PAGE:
When Adam Gregson, a UTS Mathematics and Computer Science Teacher, thinks of the renewed building at 371 Bloor, he gets excited about the light and the space.
“With the space in the new building we’ll be able to have math competitions during the school day,” says Adam, who coaches the Math Team. “The most exciting part is we’ll have more students present and they’ll be able to gather afterwards and talk about it. There’s a real energy to it when you have everyone in the same room together.”
Then there’s the light. Adam is looking forward to teaching in bright, modern classrooms with large windows and adaptable furniture. He’s also excited about the creativity that will be fostered in the Lang Innovation Lab, where students will have access to technology like a 3D Carving Machine. Coding is the new writing, a core skill for our changing world that Adam says everyone will need to know, which will be enhanced in the new Media and Innovation labs.
“Innovation and media spaces like that are all about creativity, and mathematics is creative as well. People sometimes just see the algorithms and ‘solve for x.’ Math is solving problems and figuring things out in new ways and any opportunity you have to flex that creative muscle is going to help.”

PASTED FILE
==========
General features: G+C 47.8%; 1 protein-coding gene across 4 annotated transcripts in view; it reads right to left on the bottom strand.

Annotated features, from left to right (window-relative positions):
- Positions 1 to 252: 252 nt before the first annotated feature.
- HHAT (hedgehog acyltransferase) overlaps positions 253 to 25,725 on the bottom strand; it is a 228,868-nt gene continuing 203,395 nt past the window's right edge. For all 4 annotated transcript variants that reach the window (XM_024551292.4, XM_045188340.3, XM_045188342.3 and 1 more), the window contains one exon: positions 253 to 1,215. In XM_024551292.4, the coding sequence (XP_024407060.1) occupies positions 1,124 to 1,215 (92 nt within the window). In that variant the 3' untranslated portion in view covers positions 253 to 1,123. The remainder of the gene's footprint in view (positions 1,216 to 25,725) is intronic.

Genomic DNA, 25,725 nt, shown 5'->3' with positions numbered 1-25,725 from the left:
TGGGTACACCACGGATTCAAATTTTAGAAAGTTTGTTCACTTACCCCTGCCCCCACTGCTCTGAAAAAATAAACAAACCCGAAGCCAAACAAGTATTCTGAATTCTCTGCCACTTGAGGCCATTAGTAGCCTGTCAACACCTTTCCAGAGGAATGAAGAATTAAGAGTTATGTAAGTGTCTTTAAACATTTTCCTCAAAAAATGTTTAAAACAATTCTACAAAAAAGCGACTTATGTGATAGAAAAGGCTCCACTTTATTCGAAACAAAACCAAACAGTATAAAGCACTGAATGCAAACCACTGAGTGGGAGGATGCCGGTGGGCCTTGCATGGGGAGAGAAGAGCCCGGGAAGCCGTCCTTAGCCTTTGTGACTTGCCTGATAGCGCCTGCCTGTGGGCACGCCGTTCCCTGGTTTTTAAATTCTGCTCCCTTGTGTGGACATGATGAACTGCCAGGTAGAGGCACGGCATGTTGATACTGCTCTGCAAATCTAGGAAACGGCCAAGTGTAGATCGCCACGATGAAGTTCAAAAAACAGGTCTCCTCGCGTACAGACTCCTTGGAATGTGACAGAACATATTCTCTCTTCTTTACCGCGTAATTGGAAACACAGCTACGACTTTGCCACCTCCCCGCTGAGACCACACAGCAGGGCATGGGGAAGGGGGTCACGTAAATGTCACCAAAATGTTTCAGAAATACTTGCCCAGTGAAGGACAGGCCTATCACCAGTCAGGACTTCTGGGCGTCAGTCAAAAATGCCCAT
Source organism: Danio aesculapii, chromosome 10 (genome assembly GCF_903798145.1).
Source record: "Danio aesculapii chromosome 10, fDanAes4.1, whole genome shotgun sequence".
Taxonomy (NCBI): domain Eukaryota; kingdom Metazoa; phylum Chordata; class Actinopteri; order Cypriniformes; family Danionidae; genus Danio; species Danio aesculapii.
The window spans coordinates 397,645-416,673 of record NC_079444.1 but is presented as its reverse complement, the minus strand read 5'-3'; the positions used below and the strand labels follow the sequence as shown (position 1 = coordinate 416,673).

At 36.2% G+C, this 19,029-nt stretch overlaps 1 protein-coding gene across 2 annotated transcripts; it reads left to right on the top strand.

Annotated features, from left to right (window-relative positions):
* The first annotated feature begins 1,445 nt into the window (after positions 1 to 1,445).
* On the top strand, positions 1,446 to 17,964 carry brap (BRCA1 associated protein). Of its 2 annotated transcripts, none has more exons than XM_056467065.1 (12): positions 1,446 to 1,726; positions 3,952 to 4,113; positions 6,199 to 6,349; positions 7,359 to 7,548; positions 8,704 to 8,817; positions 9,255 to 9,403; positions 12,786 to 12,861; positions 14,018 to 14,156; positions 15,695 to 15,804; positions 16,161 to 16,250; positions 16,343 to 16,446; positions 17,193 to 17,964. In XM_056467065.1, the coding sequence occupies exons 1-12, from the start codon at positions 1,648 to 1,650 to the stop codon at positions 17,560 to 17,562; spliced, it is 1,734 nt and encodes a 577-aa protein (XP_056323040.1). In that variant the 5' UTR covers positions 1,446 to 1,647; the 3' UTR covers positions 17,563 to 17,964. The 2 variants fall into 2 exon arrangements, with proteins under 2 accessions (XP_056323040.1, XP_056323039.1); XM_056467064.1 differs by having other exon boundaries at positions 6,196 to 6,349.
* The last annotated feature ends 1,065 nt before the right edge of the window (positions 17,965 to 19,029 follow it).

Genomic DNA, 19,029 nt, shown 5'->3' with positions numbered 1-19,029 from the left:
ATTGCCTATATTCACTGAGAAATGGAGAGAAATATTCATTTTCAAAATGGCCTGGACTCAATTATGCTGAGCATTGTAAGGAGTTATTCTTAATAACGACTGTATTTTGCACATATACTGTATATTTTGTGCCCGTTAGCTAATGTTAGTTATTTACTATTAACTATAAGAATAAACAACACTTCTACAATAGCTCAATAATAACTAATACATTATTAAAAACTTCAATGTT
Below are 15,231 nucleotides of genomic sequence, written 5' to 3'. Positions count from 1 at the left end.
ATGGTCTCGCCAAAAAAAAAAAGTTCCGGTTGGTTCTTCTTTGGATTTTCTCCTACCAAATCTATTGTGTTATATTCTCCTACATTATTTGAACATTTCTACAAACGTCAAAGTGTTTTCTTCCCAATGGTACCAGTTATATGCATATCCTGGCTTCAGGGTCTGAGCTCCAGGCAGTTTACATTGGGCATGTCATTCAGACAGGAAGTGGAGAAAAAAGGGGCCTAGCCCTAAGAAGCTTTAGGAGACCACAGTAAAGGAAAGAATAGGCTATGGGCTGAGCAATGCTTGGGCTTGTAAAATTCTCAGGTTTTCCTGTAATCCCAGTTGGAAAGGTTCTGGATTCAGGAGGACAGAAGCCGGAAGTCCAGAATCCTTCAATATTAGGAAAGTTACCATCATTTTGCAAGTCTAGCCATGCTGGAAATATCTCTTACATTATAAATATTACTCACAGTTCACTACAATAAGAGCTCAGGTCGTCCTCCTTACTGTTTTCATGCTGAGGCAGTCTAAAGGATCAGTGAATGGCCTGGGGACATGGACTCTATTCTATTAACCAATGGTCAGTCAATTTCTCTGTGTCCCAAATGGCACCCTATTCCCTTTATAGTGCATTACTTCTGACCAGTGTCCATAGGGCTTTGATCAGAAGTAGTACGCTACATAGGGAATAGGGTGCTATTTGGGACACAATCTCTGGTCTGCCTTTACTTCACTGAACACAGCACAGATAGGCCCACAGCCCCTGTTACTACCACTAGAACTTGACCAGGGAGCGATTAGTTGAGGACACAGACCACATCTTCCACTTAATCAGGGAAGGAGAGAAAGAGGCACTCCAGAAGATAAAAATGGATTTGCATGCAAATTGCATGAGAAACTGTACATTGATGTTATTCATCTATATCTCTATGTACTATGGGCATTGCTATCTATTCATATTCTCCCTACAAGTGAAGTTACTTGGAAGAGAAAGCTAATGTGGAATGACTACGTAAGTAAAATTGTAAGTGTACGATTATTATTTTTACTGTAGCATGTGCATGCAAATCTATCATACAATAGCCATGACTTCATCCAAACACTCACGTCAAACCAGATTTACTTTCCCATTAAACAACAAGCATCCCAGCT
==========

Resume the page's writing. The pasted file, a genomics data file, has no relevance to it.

Creativity in math class is Adam’s forte – he’s taught students how to make origami as part of the lesson, though less now during virtual learning. “Making an origami dodecahedron can teach you about symmetries and transformations, which gets into abstract algebra as well,” he says. (He’s pictured above with a truncated icosahedron origami made from 90 pieces of paper, aka a buckyball.)
The UTS Director of Co-Curricular Mathematics, Adam, and his students are the masterminds behind the fRoot, a magazine of math puzzles, which will make use of the Media Lab in our renewed building.
Under Adam’s leadership, UTS has had several students on the Canadian Math Olympiad Team, including two last year, but he says the real success is how the Math Team has become more of a team, involving students from all grades with an equal gender balance. “We’ve been trying to make math more social and about getting together with your friends and collaborating,” says Adam. “Our big success is that we have so many more students involved in teaching each other math and working as a team.”
And with the new math classrooms in our renewed building, Adam and the Math Team will have even more room to grow at our school.